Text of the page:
Keep your plants between 70-85 ℉ during this stage, and make sure they get plenty of nitrogen. This is also when many growers begin to manipulate the size or shape of the plant with strategies like high- and low-stress training, “topping,” or cultivating a “Screen of Green” (ScrOG), among several others.
Flowering Stage ~6-12 Weeks / Weeks 12-24
When you’re ready to start producing buds, reduce the light to 12 hours per day, introducing amber light, if possible. This tells your plant winter is approaching, and it’s time to flower and reproduce (but for growing purposes, don’t reproduce! More on that in a moment.).
Reduce temperatures to 65-80 ℉, and switch to more flowering-supportive macronutrients like phosphorus and potassium. Stop your nutrient regimen about two weeks before you harvest, feeding it plain, clean water during this final stretch. This will flush residual salts and nutrients from your final product. It is also recommended that you prune lower or fewer branches throughout this stage, to focus all energy and nutrients on t bud production. These cuttings can also be used as clones to begin a second (or even third) round of plants behind these.
Harvesting and Drying ~2 Weeks / Weeks 24-26
When it’s time to harvest, look to the trichomes, most of which should be milky white. Consider a USB microscope or anything that helps you zoom in for a close look at the tiny glands. Most growers will harvest when about 60% of the trichomes are visibly milky. As trichomes continue to mature they will take on an amber color, as the THC converts to CBN, giving them a more sedative effect. What combination and when to harvest is entirely your choice.
Next, you will need to trim your buds of pistils and remaining leaves. This can either be done immediately after harvesting (wet trimming) or between drying and curing (dry trimming). If you trim wet, plan on wiping and saving the valuable “scissor hash” that will inevitably gum up your blades.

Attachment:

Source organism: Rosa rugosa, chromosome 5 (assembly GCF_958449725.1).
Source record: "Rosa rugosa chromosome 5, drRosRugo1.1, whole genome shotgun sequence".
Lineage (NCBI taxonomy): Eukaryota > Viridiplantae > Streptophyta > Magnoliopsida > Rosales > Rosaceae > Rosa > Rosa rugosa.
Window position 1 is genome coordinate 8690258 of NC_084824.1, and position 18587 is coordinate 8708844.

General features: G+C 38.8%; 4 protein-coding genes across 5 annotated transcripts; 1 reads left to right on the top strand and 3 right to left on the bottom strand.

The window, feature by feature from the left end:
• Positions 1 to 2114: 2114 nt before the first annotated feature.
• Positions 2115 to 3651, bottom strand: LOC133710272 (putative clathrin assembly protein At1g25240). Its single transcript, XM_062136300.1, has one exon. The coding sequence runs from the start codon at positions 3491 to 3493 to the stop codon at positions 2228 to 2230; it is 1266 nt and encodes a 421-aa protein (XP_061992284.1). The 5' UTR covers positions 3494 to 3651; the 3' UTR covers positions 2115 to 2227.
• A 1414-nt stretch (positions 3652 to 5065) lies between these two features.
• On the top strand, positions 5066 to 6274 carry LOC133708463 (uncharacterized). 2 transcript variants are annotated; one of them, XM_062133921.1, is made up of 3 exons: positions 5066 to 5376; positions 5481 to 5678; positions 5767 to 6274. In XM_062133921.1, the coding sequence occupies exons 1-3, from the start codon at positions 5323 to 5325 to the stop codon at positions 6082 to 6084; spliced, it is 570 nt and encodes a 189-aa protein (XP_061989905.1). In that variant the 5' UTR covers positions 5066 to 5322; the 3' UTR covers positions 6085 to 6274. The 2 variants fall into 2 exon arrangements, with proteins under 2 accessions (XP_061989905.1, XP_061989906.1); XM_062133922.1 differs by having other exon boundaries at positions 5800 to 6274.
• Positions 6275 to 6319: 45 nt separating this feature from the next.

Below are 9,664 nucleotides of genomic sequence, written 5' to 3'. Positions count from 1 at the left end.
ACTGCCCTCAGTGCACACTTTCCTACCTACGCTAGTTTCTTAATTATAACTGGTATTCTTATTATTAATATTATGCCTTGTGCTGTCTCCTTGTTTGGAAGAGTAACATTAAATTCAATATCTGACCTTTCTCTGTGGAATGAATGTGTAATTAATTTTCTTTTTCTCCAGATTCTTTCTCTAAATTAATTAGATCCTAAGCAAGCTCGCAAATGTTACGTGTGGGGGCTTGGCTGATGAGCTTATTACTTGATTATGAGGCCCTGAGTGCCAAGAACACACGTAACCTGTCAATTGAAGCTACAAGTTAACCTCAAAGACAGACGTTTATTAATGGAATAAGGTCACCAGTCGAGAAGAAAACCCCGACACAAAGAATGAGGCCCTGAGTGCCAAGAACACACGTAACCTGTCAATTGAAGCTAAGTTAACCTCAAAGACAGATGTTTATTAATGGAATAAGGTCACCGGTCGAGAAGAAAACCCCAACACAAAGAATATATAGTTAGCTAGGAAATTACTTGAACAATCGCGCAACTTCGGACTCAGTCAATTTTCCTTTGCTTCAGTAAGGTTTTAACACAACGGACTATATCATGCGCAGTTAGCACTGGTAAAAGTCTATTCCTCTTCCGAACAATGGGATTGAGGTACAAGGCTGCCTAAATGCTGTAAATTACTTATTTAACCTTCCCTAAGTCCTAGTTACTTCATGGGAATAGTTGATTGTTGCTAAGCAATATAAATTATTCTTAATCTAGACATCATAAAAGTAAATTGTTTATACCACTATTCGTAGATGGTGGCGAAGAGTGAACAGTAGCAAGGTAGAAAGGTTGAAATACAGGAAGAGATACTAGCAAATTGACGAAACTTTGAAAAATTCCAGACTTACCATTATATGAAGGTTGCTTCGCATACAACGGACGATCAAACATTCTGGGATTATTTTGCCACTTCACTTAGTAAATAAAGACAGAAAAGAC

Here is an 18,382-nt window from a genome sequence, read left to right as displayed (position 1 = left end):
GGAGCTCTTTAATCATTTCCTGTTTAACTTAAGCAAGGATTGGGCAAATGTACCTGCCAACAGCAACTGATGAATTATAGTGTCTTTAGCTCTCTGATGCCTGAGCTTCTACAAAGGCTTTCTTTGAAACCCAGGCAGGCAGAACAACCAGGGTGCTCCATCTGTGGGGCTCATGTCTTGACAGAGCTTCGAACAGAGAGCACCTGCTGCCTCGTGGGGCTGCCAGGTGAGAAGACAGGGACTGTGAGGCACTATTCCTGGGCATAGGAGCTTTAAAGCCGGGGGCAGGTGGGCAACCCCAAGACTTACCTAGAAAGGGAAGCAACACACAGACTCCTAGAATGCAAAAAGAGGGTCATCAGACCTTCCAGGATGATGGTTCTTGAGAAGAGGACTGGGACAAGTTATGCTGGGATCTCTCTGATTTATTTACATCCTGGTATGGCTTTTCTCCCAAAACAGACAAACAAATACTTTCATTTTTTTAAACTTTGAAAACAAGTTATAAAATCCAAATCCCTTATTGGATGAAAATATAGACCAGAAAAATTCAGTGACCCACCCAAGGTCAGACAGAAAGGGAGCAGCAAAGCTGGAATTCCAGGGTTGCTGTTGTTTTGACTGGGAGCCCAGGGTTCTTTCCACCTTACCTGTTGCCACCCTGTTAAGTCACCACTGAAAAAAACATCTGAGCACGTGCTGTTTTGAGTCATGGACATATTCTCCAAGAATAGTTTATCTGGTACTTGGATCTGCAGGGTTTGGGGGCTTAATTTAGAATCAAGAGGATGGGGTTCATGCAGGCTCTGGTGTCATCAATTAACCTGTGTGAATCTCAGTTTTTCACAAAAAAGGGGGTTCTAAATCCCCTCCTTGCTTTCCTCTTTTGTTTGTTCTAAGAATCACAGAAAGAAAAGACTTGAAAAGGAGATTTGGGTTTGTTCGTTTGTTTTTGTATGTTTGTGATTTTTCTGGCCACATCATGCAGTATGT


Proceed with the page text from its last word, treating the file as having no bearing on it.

Hang your harvested cuttings upside down in a dark room. After 10-14 days, when the twigs are brittle and easy to snap, your cannabis is dried and ready to cure.
Curing ~4-8 Weeks / Weeks 26-34
When the buds are dry, move them into airtight containers (usually mason jars), filling them no more than three-quarters full. The excess air will need to be released – or “burped” – to vent natural gasses that collect during the process. Burp your jars twice a day for the first two weeks, then about once a day after that. Check each piece for fibrous mold and discard any you find before it can spread.
It is strongly recommended that you place a hygrometer in your jars to monitor the humidity levels within. High humidity can become a breeding ground for mold, and low humidity can result in brittle buds. Keep the jars in a cool, dark space. You can learn more about the curing process here.
If you’ve been keeping score of the weeks besides each step, you may have tallied up 8 months of work, but the minimum is also a mere 15 weeks. And this is where you decide the solution to your math: how many grams can you expect to smoke in how many weeks? And how much can you expect to harvest? With your range of timelines in mind, how soon or late you begin the next rotation of plants will be dependent on your personal consumption and needs.
Some growers may decide that autoflowering plants are their better option, as they can go from seed to harvest in only 8-10 weeks. Or maybe you prefer a bumper crop that you smoke over several months. The choice is yours, and there is no wrong answer. All that’s left is to begin.
Do you have tips for keeping a good crop rotation? Share them in the comments!